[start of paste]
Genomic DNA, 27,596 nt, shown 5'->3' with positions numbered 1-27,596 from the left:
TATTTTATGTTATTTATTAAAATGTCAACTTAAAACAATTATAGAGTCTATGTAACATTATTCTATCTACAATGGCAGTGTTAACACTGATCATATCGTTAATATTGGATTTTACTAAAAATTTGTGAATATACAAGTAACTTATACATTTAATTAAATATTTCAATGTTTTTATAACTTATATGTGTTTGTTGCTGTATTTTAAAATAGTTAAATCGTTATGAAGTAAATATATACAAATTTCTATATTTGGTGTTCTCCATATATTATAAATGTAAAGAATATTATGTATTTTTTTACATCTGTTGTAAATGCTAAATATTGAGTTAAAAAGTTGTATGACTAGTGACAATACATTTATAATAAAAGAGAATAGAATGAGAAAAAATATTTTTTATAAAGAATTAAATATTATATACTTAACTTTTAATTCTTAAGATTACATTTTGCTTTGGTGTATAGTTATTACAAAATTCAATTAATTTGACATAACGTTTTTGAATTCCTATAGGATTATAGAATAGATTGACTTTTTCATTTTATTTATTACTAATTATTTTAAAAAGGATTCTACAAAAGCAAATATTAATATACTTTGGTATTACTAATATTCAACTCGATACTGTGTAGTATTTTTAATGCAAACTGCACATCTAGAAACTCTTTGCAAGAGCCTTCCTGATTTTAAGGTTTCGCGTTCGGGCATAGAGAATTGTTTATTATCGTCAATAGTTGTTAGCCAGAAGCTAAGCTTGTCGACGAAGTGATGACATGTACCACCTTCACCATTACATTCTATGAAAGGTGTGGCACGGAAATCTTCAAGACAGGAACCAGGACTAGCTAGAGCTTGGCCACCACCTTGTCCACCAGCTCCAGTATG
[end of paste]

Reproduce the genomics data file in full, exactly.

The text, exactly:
Genomic DNA, 27,596 nt, shown 5'->3' with positions numbered 1-27,596 from the left:
TATTTTATGTTATTTATTAAAATGTCAACTTAAAACAATTATAGAGTCTATGTAACATTATTCTATCTACAATGGCAGTGTTAACACTGATCATATCGTTAATATTGGATTTTACTAAAAATTTGTGAATATACAAGTAACTTATACATTTAATTAAATATTTCAATGTTTTTATAACTTATATGTGTTTGTTGCTGTATTTTAAAATAGTTAAATCGTTATGAAGTAAATATATACAAATTTCTATATTTGGTGTTCTCCATATATTATAAATGTAAAGAATATTATGTATTTTTTTACATCTGTTGTAAATGCTAAATATTGAGTTAAAAAGTTGTATGACTAGTGACAATACATTTATAATAAAAGAGAATAGAATGAGAAAAAATATTTTTTATAAAGAATTAAATATTATATACTTAACTTTTAATTCTTAAGATTACATTTTGCTTTGGTGTATAGTTATTACAAAATTCAATTAATTTGACATAACGTTTTTGAATTCCTATAGGATTATAGAATAGATTGACTTTTTCATTTTATTTATTACTAATTATTTTAAAAAGGATTCTACAAAAGCAAATATTAATATACTTTGGTATTACTAATATTCAACTCGATACTGTGTAGTATTTTTAATGCAAACTGCACATCTAGAAACTCTTTGCAAGAGCCTTCCTGATTTTAAGGTTTCGCGTTCGGGCATAGAGAATTGTTTATTATCGTCAATAGTTGTTAGCCAGAAGCTAAGCTTGTCGACGAAGTGATGACATGTACCACCTTCACCATTACATTCTATGAAAGGTGTGGCACGGAAATCTTCAAGACAGGAACCAGGACTAGCTAGAGCTTGGCCACCACCTTGTCCACCAGCTCCAGTATG